Algonkin


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Related to Algonkin: Algonquin Tribe

Al·gon·quin

 (ăl-gŏng′kwĭn, -kĭn) also Al·gon·kin (-kĭn)
n. pl. Algonquin or Algon·quins also Algonkin or Al·gon·kins
1.
a. A member of any of various Native American peoples inhabiting the Ottawa River valley of Quebec and Ontario.
b. Any of the varieties of Ojibwa spoken by the Algonquin.
2.
a. A member of an Algonquian people.
b. An Algonquian language.

[Canadian French, from Maliseet elakómkwik, they are our relatives.]

Al·gon′quin adj.
ThesaurusAntonymsRelated WordsSynonymsLegend:
Noun1.Algonkin - a member of a North American Indian people in the Ottawa river valley of Ontario and Quebec
Algonquian, Algonquin - a member of any of the North American Indian groups speaking an Algonquian language and originally living in the subarctic regions of eastern Canada; many Algonquian tribes migrated south into the woodlands from the Mississippi River to the Atlantic coast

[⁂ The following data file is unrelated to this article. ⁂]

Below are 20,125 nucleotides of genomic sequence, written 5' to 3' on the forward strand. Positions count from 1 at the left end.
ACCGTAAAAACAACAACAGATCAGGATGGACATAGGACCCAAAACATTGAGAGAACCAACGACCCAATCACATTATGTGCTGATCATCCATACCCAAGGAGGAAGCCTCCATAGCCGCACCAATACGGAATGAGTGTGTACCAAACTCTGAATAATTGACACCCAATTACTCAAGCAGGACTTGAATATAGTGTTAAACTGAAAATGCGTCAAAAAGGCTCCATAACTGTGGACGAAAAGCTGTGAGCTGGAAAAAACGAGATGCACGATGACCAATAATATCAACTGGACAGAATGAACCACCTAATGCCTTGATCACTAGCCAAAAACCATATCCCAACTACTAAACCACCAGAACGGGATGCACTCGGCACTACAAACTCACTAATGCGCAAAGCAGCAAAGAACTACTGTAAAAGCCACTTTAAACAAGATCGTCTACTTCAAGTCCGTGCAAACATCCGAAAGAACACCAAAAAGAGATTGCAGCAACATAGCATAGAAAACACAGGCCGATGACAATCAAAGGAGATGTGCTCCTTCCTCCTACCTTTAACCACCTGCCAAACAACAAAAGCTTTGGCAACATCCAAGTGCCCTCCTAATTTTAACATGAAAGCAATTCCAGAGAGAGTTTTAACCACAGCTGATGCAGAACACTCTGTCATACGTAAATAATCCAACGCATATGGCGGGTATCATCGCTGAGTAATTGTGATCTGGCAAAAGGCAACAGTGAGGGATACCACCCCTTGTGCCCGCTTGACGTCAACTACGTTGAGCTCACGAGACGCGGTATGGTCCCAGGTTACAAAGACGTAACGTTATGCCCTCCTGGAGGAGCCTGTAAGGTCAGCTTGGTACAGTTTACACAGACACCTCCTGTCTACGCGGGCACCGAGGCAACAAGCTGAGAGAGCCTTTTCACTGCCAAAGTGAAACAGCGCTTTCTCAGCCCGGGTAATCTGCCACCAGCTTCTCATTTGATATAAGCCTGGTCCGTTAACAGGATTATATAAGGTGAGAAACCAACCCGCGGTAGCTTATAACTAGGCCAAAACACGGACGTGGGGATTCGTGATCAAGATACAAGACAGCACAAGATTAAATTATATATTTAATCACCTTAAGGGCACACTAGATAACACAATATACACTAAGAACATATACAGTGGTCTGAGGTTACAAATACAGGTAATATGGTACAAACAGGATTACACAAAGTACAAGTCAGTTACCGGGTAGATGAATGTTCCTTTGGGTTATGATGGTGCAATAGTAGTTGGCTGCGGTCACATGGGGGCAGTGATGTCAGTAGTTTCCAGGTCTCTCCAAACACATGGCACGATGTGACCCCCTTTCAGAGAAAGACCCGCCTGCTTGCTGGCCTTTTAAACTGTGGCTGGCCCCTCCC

2.Algonkin - the Algonquian language spoken by the Algonkian
Algonquian language, Algonquin, Algonquian - family of North American Indian languages spoken from Labrador to South Carolina and west to the Great Plains
References in periodicals archive ?
Prior to the 1850s, sparse groups of Algonkin peoples and lumber camps were present in the area.
51) Having symbolically removed the real native populations from their ancestral homelands, Hahn could claim to explore "primeval forest where no human had ever set foot" around Lake Nipissing (the hunting grounds of the Ojibwa and Algonkin tribes) and to speak of virgin soil awaiting human cultivation.
My own river, the Ottawa, was the centre of the Algonkin people's world; indeed, its watershed was their political and cultural region.